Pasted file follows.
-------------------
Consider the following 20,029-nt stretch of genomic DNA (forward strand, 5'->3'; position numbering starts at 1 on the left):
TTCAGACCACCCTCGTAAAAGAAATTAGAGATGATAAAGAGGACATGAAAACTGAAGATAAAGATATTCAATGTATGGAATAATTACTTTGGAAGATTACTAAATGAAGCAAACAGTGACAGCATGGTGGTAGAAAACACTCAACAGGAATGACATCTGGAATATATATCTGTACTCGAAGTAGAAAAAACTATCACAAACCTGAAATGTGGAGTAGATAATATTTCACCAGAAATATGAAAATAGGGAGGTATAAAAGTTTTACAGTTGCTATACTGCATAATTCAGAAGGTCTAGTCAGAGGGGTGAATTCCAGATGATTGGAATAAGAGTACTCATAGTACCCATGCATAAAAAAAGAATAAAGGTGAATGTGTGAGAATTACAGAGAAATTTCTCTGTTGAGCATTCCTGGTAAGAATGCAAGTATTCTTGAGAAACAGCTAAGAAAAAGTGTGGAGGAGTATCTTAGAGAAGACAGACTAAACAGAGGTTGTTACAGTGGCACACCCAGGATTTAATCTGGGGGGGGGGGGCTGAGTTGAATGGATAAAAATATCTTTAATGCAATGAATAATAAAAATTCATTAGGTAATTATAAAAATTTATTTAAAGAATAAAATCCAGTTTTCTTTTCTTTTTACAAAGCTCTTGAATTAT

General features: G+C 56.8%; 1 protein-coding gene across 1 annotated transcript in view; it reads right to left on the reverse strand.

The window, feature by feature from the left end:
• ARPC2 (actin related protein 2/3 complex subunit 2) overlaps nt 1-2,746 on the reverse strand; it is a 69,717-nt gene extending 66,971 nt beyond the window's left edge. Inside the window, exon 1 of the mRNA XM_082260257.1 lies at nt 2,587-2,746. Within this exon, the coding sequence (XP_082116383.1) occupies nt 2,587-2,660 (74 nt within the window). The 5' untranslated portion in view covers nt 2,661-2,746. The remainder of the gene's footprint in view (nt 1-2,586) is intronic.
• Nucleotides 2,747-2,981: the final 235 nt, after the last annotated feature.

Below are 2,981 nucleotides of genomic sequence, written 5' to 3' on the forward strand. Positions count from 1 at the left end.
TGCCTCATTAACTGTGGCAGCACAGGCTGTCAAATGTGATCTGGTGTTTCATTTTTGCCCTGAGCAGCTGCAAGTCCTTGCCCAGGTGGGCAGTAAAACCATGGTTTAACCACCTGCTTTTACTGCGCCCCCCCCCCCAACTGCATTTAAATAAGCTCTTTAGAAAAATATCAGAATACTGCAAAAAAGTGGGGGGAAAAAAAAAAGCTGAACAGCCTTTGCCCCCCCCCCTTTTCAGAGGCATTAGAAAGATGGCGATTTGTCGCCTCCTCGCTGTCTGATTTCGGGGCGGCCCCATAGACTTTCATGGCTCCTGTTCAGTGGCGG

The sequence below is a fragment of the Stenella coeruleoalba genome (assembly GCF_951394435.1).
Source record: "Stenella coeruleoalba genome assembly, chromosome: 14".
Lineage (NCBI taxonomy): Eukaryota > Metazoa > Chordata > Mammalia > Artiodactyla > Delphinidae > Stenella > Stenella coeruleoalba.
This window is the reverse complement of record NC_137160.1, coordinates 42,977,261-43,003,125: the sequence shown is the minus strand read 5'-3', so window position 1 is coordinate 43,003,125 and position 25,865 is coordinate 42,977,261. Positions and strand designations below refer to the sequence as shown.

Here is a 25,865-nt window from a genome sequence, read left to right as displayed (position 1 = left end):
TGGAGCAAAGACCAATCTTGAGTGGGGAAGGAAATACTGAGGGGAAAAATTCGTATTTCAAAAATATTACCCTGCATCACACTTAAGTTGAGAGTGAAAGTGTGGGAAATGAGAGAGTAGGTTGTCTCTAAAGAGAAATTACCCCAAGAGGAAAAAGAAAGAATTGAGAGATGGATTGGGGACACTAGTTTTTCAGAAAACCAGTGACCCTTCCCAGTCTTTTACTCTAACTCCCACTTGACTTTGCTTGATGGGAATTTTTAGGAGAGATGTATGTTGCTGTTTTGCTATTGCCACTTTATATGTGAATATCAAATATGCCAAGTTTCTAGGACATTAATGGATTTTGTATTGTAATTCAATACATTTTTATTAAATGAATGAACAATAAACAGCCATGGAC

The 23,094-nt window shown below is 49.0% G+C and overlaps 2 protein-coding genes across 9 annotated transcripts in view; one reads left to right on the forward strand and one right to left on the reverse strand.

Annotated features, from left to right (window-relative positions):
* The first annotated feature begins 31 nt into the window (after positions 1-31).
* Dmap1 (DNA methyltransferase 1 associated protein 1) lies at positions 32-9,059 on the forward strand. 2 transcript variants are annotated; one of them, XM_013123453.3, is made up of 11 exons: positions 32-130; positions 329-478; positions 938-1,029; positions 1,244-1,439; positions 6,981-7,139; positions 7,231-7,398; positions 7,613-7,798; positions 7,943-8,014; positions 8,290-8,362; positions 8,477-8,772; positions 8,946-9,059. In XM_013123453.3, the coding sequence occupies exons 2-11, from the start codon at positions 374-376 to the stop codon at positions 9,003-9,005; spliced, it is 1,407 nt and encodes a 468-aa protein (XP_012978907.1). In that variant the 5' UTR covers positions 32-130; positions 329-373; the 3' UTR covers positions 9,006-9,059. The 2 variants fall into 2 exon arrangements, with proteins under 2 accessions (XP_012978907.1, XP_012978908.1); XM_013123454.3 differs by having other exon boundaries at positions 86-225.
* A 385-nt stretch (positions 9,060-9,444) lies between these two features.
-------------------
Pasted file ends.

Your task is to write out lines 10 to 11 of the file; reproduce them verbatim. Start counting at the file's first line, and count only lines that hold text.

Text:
Source record: "Stenella coeruleoalba genome assembly, chromosome: 14".
Lineage (NCBI taxonomy): Eukaryota > Metazoa > Chordata > Mammalia > Artiodactyla > Delphinidae > Stenella > Stenella coeruleoalba.